Junk food is everywhere. We’re eating way too much of it. Most of us know what we’re doing and yet we do it anyway.
So here's a suggestion offered by two researchers at the Rand Corporation: Why not take a lesson from alcohol control policies and apply them to where food is sold and how it’s displayed?
"Many policy measures to control obesity （肥胖症）assume that people consciously and rationally choose what and how much they eat and therefore focus on providing information and more access to healthier foods," note the two researchers.
"In contrast," the researchers continue, "many regulations that don't assume people make rational choices have been successfully applied to control alcohol, a substance -- like food -- of which immoderate consumption leads to serious health problems."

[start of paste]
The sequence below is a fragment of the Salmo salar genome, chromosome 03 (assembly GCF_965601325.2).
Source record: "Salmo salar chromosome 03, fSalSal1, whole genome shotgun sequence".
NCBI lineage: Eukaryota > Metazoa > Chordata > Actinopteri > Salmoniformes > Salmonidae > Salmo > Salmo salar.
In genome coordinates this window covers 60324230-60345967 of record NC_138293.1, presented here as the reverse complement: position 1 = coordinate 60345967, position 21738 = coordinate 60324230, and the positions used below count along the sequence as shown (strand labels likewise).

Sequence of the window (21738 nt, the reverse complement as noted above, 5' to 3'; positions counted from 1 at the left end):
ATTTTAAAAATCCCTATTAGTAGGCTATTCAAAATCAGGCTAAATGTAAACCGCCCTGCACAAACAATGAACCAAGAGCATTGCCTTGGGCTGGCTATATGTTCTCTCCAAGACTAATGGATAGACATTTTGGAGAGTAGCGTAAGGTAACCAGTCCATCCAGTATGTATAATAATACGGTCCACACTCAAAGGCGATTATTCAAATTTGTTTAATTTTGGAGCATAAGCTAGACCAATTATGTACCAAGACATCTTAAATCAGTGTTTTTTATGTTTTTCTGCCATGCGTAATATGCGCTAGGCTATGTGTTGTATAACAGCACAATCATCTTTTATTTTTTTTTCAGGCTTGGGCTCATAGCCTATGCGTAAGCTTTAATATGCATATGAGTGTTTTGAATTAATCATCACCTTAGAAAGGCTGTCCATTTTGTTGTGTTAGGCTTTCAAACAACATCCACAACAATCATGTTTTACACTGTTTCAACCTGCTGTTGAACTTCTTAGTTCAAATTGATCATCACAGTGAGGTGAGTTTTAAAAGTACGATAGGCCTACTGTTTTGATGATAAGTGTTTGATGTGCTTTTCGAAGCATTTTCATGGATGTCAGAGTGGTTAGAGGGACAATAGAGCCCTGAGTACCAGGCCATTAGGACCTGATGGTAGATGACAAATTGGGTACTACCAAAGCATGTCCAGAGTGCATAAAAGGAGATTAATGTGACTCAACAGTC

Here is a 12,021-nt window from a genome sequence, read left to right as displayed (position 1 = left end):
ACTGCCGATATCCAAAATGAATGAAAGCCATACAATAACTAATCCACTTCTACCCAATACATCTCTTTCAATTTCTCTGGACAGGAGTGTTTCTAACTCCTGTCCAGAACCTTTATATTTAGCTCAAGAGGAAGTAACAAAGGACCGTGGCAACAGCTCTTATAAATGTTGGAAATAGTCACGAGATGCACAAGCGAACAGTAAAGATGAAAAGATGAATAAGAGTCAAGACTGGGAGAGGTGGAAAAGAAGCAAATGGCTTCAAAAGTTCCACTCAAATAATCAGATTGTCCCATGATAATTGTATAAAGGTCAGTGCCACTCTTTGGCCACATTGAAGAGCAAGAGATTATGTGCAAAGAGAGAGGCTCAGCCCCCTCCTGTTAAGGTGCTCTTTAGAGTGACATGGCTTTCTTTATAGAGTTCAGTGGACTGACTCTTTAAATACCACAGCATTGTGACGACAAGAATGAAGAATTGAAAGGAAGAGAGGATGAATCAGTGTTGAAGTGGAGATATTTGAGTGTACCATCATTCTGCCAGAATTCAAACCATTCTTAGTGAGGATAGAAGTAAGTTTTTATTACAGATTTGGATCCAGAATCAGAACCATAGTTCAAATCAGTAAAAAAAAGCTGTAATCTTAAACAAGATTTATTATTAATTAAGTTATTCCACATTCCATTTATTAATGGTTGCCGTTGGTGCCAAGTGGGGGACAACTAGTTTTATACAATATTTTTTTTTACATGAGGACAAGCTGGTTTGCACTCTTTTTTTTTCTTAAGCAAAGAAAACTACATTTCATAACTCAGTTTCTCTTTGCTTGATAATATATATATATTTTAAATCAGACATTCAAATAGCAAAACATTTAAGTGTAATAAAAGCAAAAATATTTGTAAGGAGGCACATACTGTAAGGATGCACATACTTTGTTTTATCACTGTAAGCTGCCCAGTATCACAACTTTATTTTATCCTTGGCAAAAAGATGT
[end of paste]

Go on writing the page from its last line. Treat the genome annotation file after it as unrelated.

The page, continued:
The research references studies of people’s behavior with food and alcohol and results of alcohol restrictions, and then lists five regulations that the researchers think might be promising if applied to junk foods. Among them:
Density restrictions: licenses to sell alcohol aren't handed out unplanned to all comers but are allotted （分配）based on the number of places in an area that already sell alcohol. These make alcohol less easy to get and reduce the number of psychological cues to drink.
Similarly, the researchers say, being presented with junk food stimulates our desire to eat it. So why not limit the density of food outlets, particularly ones that sell food rich in empty calories? And why not limit sale of food in places that aren’t primarily food stores?
Display and sales restrictions: California has a rule prohibiting alcohol displays near the cash registers in gas stations, and in most places you can’t buy alcohol at drive-through facilities. At supermarkets, food companies pay to have their wares in places where they're easily seen. One could remove junk food to the back of the store and ban them from the shelves at checkout lines. The other measures include restricting portion sizes, taxing and prohibiting special price deals for junk foods, and placing warning labels on the products.